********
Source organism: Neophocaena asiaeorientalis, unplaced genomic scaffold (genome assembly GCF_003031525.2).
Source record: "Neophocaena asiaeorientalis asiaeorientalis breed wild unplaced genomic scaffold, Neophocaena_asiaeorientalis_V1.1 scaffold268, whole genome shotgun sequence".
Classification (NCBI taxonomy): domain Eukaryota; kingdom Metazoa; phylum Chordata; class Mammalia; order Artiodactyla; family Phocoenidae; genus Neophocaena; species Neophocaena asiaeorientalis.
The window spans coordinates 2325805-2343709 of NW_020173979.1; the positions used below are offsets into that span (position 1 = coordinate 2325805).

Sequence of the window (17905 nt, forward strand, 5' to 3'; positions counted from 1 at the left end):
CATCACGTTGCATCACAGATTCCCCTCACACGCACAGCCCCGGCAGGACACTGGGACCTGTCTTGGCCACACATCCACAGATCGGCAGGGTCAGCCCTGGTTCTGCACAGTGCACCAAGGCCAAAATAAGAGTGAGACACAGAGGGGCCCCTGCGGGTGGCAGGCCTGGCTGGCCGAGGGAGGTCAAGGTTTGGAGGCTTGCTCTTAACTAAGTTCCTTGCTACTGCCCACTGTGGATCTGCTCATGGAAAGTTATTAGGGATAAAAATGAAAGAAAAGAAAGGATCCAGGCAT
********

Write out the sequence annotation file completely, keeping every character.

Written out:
Source organism: Neophocaena asiaeorientalis, unplaced genomic scaffold (genome assembly GCF_003031525.2).
Source record: "Neophocaena asiaeorientalis asiaeorientalis breed wild unplaced genomic scaffold, Neophocaena_asiaeorientalis_V1.1 scaffold268, whole genome shotgun sequence".
Classification (NCBI taxonomy): domain Eukaryota; kingdom Metazoa; phylum Chordata; class Mammalia; order Artiodactyla; family Phocoenidae; genus Neophocaena; species Neophocaena asiaeorientalis.
The window spans coordinates 2325805-2343709 of NW_020173979.1; the positions used below are offsets into that span (position 1 = coordinate 2325805).

Sequence of the window (17905 nt, forward strand, 5' to 3'; positions counted from 1 at the left end):
CATCACGTTGCATCACAGATTCCCCTCACACGCACAGCCCCGGCAGGACACTGGGACCTGTCTTGGCCACACATCCACAGATCGGCAGGGTCAGCCCTGGTTCTGCACAGTGCACCAAGGCCAAAATAAGAGTGAGACACAGAGGGGCCCCTGCGGGTGGCAGGCCTGGCTGGCCGAGGGAGGTCAAGGTTTGGAGGCTTGCTCTTAACTAAGTTCCTTGCTACTGCCCACTGTGGATCTGCTCATGGAAAGTTATTAGGGATAAAAATGAAAGAAAAGAAAGGATCCAGGCAT